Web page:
I used to write down inspirational quotes in a little red, pocket-sized Moleskine. There are hundreds of them. You've heard them all.
You've seen them all on Instagram posts, on tweets, on posters, t-shirts, memes, GoodReads. I collected these quotes religiously, thousands of them. I guess my assumption was that someday I would memorize them all, or that eventually they would collectively amount to something bigger -- an encyclopedic well of inspiration that I could draw from.
I would use them to motivate myself to work harder, be better and believe.
And then just recently, without the aid of one of these quotations, I came to understand that I liked the idea of being inspired, and being told what I could become, but I didn't have the patience or force of will to put in the effort that it took to achieve something important and impressive. I think a lot of us "quote people" have this problem.
The men who said things like "good work takes hard work" -- would never have believed that hand letterers and artists would sketch out their words onto posters and screen-savers. The men who said these sorts of things probably said them while chopping down trees to keep the furnace burning after putting in a full day of work at the mill. After a full day of hard work, not after a full day of thinking about how hard they were going to work tomorrow.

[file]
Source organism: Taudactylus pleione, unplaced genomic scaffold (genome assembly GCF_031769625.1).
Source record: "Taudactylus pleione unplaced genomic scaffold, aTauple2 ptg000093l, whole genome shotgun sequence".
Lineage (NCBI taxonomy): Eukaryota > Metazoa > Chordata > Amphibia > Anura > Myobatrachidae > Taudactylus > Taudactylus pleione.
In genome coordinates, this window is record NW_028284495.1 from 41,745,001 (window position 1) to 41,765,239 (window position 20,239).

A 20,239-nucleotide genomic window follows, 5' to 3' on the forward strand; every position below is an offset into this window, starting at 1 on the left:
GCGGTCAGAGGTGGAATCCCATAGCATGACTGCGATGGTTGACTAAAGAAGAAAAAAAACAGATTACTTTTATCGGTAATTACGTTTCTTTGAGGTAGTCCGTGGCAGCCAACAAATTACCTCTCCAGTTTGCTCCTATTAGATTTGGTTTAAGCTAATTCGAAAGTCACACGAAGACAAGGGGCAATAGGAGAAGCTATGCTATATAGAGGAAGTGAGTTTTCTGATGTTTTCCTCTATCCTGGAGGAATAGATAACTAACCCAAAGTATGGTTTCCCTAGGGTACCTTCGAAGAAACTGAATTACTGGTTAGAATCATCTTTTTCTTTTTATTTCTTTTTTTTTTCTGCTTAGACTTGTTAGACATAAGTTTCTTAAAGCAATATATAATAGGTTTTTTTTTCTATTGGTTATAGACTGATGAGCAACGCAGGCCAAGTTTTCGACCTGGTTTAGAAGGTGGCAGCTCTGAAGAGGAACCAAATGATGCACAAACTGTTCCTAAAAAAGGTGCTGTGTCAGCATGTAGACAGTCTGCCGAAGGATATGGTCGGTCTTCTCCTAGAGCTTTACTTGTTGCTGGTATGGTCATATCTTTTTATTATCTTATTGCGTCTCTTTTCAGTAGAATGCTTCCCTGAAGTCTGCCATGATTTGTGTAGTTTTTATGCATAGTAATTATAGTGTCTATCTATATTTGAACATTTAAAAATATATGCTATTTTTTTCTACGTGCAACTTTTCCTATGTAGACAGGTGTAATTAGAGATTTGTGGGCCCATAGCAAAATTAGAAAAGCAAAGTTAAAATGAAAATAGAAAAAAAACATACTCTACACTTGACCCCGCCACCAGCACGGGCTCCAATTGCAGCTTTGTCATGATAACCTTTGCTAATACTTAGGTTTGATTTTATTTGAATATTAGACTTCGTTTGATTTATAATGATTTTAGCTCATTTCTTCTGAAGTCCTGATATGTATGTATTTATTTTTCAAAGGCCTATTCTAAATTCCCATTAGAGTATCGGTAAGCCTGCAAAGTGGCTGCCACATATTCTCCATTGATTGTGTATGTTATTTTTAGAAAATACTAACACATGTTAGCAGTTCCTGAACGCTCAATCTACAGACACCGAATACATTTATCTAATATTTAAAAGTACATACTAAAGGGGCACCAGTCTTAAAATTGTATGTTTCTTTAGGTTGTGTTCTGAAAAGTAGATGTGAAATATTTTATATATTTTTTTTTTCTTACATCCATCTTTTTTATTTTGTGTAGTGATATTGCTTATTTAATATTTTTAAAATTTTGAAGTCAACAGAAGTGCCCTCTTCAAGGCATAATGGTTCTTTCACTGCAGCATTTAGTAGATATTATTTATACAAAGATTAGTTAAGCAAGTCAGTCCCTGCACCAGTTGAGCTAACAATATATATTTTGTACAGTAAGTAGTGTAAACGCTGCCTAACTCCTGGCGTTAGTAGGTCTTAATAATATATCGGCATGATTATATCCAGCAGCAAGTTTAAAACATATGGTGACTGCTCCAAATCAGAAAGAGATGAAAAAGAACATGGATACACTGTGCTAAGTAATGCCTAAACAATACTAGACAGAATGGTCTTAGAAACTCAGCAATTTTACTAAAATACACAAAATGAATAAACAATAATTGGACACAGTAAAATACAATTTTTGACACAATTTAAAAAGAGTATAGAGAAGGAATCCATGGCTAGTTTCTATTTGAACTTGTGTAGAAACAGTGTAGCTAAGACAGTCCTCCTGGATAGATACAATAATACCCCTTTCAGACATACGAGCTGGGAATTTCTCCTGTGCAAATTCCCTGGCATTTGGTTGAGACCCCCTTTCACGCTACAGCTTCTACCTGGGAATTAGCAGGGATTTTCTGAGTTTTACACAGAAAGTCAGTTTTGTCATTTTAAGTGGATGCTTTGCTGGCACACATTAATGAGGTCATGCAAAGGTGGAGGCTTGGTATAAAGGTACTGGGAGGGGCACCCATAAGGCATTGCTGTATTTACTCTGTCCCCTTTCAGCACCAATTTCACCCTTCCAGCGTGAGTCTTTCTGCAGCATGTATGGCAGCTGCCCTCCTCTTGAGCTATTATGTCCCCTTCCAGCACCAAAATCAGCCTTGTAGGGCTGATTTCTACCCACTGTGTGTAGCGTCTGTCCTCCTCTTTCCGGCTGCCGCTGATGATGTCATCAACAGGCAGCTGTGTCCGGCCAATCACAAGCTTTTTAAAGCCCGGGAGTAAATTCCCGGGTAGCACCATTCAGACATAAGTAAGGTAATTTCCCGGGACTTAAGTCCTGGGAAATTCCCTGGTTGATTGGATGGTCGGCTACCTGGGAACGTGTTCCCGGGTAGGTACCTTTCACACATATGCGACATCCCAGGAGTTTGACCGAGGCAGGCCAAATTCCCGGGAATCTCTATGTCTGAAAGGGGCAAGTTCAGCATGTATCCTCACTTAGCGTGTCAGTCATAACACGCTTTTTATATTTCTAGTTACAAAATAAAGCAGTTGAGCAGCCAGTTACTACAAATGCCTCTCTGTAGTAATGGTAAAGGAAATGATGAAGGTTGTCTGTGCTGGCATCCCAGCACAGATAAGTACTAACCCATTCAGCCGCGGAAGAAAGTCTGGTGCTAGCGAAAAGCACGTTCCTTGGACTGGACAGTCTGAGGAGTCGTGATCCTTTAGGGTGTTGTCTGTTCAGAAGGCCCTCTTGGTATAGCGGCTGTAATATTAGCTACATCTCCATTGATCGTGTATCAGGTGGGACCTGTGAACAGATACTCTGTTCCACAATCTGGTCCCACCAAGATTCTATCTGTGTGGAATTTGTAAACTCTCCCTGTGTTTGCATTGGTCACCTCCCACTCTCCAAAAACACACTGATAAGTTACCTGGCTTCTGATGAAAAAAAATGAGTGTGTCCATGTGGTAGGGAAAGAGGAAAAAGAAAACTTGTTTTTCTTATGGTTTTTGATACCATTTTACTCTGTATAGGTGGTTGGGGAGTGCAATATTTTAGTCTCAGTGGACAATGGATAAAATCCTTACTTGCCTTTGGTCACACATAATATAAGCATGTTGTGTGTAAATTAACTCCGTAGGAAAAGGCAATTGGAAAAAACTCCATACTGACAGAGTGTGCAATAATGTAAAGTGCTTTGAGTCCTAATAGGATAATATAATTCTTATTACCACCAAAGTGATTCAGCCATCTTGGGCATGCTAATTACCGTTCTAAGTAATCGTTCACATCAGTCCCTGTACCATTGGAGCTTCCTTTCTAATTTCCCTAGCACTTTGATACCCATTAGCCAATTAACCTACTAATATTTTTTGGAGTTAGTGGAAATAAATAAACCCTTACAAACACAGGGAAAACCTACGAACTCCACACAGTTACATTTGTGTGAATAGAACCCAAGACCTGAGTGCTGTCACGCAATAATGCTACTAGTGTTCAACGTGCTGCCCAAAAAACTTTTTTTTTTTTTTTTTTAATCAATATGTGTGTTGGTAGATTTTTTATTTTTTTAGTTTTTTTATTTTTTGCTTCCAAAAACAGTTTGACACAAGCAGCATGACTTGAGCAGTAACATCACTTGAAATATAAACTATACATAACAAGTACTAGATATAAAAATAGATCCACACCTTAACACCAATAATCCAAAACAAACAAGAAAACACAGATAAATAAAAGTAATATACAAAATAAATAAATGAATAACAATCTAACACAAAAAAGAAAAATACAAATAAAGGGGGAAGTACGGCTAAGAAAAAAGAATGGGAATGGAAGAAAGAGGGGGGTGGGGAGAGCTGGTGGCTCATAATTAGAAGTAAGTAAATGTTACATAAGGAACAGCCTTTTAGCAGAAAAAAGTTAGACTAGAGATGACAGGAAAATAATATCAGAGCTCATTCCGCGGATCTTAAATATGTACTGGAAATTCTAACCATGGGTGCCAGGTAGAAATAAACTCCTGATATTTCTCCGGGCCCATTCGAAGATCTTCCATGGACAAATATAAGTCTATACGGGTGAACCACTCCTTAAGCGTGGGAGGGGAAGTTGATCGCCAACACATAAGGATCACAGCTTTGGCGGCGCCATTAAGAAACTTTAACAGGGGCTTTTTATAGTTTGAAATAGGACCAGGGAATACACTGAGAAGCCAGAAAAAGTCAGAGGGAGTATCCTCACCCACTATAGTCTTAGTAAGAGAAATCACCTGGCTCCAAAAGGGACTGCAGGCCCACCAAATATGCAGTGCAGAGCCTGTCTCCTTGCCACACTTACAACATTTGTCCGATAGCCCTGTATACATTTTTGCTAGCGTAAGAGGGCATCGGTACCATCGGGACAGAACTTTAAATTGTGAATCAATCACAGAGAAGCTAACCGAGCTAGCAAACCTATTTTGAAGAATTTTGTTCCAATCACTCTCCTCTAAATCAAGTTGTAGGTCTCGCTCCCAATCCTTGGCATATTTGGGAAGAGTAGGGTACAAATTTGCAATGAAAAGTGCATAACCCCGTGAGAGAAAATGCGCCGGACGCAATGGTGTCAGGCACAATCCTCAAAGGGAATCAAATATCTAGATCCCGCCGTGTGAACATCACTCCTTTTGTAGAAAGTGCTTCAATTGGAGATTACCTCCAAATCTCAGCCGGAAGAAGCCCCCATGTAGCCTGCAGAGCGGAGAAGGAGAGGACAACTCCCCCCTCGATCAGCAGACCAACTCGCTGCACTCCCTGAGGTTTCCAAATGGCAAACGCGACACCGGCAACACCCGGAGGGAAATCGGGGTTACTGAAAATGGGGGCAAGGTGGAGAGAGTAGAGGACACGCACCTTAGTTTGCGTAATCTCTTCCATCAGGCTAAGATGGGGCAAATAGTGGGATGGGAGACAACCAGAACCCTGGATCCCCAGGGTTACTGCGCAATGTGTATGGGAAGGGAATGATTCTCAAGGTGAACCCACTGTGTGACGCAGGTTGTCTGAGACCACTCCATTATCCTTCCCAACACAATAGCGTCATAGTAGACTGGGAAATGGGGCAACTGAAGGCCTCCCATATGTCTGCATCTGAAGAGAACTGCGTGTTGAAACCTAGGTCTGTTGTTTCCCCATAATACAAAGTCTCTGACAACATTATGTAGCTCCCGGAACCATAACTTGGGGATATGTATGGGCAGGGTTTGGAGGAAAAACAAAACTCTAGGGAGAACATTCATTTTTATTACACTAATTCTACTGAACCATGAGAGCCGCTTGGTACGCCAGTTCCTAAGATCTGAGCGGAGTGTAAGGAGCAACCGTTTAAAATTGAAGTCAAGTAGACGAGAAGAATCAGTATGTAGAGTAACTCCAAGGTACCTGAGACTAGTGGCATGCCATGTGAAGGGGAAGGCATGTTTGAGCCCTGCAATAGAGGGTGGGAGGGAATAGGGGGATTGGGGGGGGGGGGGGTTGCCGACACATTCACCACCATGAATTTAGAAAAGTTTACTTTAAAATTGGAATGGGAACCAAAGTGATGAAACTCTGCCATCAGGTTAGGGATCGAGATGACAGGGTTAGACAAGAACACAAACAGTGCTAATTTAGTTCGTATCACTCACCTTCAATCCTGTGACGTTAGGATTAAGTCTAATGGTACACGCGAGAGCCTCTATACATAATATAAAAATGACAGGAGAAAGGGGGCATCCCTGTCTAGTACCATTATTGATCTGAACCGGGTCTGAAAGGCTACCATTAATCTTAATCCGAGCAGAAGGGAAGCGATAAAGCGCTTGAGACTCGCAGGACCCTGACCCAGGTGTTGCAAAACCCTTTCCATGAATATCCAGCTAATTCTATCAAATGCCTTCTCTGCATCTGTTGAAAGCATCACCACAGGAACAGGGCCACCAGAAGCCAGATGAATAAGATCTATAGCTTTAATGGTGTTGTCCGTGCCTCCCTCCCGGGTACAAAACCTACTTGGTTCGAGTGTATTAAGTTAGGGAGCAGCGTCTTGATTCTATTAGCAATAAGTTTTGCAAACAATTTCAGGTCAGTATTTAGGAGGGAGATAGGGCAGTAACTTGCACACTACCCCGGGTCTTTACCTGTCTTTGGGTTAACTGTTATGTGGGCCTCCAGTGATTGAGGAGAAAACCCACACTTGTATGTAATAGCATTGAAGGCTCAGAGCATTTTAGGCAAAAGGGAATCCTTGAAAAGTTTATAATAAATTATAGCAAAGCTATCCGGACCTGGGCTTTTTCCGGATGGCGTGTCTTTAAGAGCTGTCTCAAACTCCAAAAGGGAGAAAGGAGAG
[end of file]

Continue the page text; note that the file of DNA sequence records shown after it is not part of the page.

I used to curate and collect inspirational clichés, but after you do that for long enough you either get tired of the "idea of inspiration" or you leave the clichés aside and put your nose down and work. So I'm done looking around for inspiration, done placing pressure on quotations to light my fire.
I went through the little red, pocket-sized Moleskine for the last time this morning. To see if there were any last things that I should keep in mind before I go about the business of working hard.
I found three.
These are the three best of the many, many thousands of bite-sized quotes that I've procured over time. These are the only three you need, really. One about gratitude, one about procrastination, and one about wonderment. Read these three inspirational quotes, write them down somewhere if you'd like, and then stop bothering with "ideas about inspiration" and inspire.
- Comparison is the thief of joy.
- The longer you wait for the future the shorter it will be.
- It's not what you look at that matters, it's what you see.
Author Matt Richardson is the co-founder of Gramr Gratitude Co. Gramr makes beautiful and original thank-you notes and they believe in the power of the handwritten note. Their goal is to start a movement for gratitude and grateful living -- learn more about their vision of a more grateful world here.